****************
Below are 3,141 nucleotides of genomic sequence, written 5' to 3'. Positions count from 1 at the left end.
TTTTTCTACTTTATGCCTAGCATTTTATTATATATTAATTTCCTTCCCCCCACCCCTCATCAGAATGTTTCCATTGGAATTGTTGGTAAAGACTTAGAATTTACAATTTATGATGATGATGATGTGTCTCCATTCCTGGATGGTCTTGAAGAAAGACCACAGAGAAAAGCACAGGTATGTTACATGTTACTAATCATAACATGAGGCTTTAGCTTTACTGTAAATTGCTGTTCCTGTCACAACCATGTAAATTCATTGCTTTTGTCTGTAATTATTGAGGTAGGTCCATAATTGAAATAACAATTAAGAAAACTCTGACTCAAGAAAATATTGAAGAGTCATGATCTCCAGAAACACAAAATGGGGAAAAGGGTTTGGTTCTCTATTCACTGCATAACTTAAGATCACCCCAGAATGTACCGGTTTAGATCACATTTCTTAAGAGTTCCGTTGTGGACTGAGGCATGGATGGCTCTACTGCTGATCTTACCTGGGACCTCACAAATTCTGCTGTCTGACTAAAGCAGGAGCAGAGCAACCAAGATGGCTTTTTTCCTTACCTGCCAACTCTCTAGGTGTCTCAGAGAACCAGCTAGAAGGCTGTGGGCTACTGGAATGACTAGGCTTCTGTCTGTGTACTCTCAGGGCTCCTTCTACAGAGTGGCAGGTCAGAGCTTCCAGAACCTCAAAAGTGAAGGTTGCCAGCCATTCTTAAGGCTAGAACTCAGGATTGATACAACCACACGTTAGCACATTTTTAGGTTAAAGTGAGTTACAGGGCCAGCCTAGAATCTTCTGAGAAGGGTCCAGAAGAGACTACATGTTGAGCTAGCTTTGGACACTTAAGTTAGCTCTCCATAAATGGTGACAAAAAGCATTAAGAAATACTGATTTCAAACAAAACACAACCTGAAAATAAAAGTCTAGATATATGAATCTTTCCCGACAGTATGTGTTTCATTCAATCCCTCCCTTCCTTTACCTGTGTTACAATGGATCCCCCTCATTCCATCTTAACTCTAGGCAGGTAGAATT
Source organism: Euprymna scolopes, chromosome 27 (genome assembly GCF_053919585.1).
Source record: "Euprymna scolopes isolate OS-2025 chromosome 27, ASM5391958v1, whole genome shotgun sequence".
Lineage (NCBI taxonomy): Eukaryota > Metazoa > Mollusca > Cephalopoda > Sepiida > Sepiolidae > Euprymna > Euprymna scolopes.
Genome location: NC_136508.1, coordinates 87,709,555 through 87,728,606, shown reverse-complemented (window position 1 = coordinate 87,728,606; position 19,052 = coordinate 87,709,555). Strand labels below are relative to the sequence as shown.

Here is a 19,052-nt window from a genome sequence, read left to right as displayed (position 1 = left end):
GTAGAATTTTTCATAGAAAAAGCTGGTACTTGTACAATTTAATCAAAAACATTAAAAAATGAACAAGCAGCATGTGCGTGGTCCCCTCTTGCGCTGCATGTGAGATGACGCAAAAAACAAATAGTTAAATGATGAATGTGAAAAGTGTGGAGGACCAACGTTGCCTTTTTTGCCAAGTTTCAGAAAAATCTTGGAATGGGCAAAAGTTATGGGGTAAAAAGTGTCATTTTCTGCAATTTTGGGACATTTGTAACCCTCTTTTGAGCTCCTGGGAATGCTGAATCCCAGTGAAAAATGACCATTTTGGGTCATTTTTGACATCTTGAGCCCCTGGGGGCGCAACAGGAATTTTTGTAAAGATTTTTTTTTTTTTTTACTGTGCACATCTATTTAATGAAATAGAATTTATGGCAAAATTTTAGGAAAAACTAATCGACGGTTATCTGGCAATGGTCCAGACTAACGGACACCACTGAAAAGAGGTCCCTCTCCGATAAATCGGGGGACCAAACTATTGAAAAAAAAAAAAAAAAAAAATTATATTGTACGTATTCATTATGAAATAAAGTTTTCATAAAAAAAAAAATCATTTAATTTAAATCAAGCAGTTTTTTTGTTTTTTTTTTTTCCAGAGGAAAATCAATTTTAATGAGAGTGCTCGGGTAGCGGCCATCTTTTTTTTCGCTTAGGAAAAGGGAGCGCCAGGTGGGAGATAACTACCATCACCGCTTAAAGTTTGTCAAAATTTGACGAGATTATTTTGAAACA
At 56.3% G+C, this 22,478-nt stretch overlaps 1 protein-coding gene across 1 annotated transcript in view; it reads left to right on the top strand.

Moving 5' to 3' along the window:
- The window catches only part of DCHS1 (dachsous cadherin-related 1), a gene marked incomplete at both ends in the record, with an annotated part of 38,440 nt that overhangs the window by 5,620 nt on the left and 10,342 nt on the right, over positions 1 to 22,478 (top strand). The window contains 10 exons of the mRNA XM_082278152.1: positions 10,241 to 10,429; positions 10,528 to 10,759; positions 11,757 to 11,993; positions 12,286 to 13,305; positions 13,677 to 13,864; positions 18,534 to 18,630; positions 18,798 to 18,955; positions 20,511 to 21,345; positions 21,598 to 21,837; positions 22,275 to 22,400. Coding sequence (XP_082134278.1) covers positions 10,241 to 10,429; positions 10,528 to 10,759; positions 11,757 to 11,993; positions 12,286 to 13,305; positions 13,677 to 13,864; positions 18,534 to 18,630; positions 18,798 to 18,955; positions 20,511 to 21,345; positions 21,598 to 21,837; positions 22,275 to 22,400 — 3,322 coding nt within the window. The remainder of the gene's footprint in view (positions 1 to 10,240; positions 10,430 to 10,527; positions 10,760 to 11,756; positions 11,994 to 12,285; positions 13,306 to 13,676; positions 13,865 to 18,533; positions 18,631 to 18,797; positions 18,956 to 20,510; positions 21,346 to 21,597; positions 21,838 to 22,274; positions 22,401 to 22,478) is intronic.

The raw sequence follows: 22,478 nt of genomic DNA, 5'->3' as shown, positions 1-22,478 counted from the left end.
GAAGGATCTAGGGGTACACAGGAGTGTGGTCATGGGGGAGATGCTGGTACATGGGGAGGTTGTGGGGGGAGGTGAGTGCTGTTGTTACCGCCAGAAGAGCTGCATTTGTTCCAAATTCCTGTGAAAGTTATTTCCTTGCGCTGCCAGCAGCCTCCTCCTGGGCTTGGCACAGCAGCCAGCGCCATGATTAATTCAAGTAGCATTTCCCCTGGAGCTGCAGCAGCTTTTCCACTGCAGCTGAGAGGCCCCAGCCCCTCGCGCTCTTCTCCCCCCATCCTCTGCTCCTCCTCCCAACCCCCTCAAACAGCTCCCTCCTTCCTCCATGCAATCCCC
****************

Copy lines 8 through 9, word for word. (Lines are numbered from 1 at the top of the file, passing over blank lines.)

GTAGAATTTTTCATAGAAAAAGCTGGTACTTGTACAATTTAATCAAAAACATTAAAAAATGAACAAGCAGCATGTGCGTGGTCCCCTCTTGCGCTGCATGTGAGATGACGCAAAAAACAAATAGTTAAATGATGAATGTGAAAAGTGTGGAGGACCAACGTTGCCTTTTTTGCCAAGTTTCAGAAAAATCTTGGAATGGGCAAAAGTTATGGGGTAAAAAGTGTCATTTTCTGCAATTTTGGGACATTTGTAACCCTCTTTTGAGCTCCTGGGAATGCTGAATCCCAGTGAAAAATGACCATTTTGGGTCATTTTTGACATCTTGAGCCCCTGGGGGCGCAACAGGAATTTTTGTAAAGATTTTTTTTTTTTTTTACTGTGCACATCTATTTAATGAAATAGAATTTATGGCAAAATTTTAGGAAAAACTAATCGACGGTTATCTGGCAATGGTCCAGACTAACGGACACCACTGAAAAGAGGTCCCTCTCCGATAAATCGGGGGACCAAACTATTGAAAAAAAAAAAAAAAAAAAATTATATTGTACGTATTCATTATGAAATAAAGTTTTCATAAAAAAAAAAATCATTTAATTTAAATCAAGCAGTTTTTTTGTTTTTTTTTTTTCCAGAGGAAAATCAATTTTAATGAGAGTGCTCGGGTAGCGGCCATCTTTTTTTTCGCTTAGGAAAAGGGAGCGCCAGGTGGGAGATAACTACCATCACCGCTTAAAGTTTGTCAAAATTTGACGAGATTATTTTGAAACA
At 56.3% G+C, this 22,478-nt stretch overlaps 1 protein-coding gene across 1 annotated transcript in view; it reads left to right on the top strand.